Mark your calendar for July 2 and September 3rd, it’s free fishing days. You can fish these days without a fishing license. We’re always on the lookout for FREE family fun.
2 cups baking soda
1 1/2 cups water
1 cup cornstarch
Mix with a fork until smooth. Boil over medium heat until thick. Spoon onto plate or wax paper.
1 cup flour
1/2 cup salt
1 cup water
2 tablespoons oil
2 tablespoons cream of tartar
beet, spinach, and carrot juice
Mix flour, salt and oil, and slowly add the water. Cook over medium heat, stirring until dough becomes stiff. Turn out onto wax paper and let cool. Knead the playdough with your hands until of proper consistency. Use as is, or divide into balls and add a few drops of the vegetable juices to make green, pink, and orange.
To encourage parents to frequently eat dinner with their kids and be involved in their children’s lives. www.casaFamilyDay.org
Empty Seats: Fewer Families Eat Together
According to the most recent Bureau of Labor Statistics data:
78% of women with children between the ages of 6 and 17 work outside the home 31% of households with children are single-parent families up from 13% in 1970
Kids take part in more after-school activities than ever, and many parents have to go straight from work to soccer practice, piano lessons, or car pools. There simply isn’t much time available for cooking, and eating is often done on the run.
Data from Gallup Poll* confirms that having dinner together in the evening is difficult for today’s families.
Slightly more than a quarter (28%) of adults with children under the age of 18 report that their families eat dinner together at home seven nights a week — down from 37% in 2009. Almost half (47%) of parents say their families eat together between four and six times a week. Another quarter (24%) say they eat together three or fewer nights a week.
I read this on the air and broke down cause I realized all 4 of my grandparents are gone. Very powerful stuff here. Hug a grandparent today! – Justin Flores
We live in an age of babies. I’m dead serious. By the time your grandfather was your age — 30 or 40 — he’d already lived 3 lives.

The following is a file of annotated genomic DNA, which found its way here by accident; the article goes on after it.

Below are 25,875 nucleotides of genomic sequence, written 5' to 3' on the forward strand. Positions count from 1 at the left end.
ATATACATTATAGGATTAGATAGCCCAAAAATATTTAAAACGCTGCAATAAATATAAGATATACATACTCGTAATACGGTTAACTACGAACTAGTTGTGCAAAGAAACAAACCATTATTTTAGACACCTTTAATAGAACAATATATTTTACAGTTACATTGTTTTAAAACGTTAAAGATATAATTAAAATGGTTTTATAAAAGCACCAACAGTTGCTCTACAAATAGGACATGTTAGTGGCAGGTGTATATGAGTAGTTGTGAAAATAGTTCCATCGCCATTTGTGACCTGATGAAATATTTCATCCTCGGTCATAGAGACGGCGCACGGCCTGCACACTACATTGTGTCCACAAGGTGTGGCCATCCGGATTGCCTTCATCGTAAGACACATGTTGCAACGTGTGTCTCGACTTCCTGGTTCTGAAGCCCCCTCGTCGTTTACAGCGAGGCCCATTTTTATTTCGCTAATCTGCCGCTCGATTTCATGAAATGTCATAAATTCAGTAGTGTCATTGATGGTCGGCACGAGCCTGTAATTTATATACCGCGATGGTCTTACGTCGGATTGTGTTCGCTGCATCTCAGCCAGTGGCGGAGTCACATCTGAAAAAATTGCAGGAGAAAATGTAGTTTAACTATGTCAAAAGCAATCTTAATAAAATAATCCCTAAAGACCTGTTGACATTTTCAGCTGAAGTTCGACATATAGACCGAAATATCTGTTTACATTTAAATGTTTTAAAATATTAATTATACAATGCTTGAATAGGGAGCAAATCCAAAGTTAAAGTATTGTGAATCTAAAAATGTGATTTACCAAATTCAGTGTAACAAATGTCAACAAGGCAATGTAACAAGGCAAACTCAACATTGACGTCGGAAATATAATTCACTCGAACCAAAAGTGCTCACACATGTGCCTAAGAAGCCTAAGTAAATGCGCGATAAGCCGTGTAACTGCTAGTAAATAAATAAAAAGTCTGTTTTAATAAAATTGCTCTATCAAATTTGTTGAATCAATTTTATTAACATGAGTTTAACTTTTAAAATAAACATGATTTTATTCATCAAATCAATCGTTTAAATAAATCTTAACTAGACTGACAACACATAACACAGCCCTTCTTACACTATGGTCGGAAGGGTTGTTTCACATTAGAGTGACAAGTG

* CIVIL RIGHTS — Your grandfather was dealing with the issue of civil rights, segregation and race relations. No matter what race he was, this was an issue he was no doubt facing. The structure of entire cities, such as Detroit, Chicago and Los Angeles, were irreversibly changed because of racial riots that broke out two generations ago.
* HE FIXED HIS CAR BY HIMSELF — Nowadays, when a light comes on the dashboard we automatically take the car to the shop. We never think that we can fix the car by ourselves. With all of the electronics being used today, it’s easy to just leave it to the dealership to fix. Fifty years ago, however, it’s likely that most problems could have been fixed with some grease and a wrench.
* HE HITCHHIKED, OR PICKED UP A HITCHHIKER — In fact, after he left the military he probably did something awesome like hitchhike across the state… or the country.
* HE WAS IN WWII, KOREA, VIETNAM, OR IN DANGER OF BEING DRAFTED — We’re currently dealing with the war on terrorism, but your grandfather had to deal with the war against communism — and the knowledge that if he didn’t join up Uncle Sam would join him up. Today’s solider made the decision for themselves — your grandfather likely had the decision made for him.
* HE SHAVED WITH A STRAIGHT RAZOR — Four blades? Try one single blade, shaped like a knife.
* HE WAS GENUINELY PATRIOTIC — In the 1950s and early 1960s patriotism wasn’t just an idea talked about on Fox News, it was a common sentiment. America was coming off of World War II and there was a large amount of national pride. Rosie the Riveter had cemented the idea that everyone had pitched in and helped the United States win the war. This helped to reinforce a patriotic attitude that your grandfather still holds today.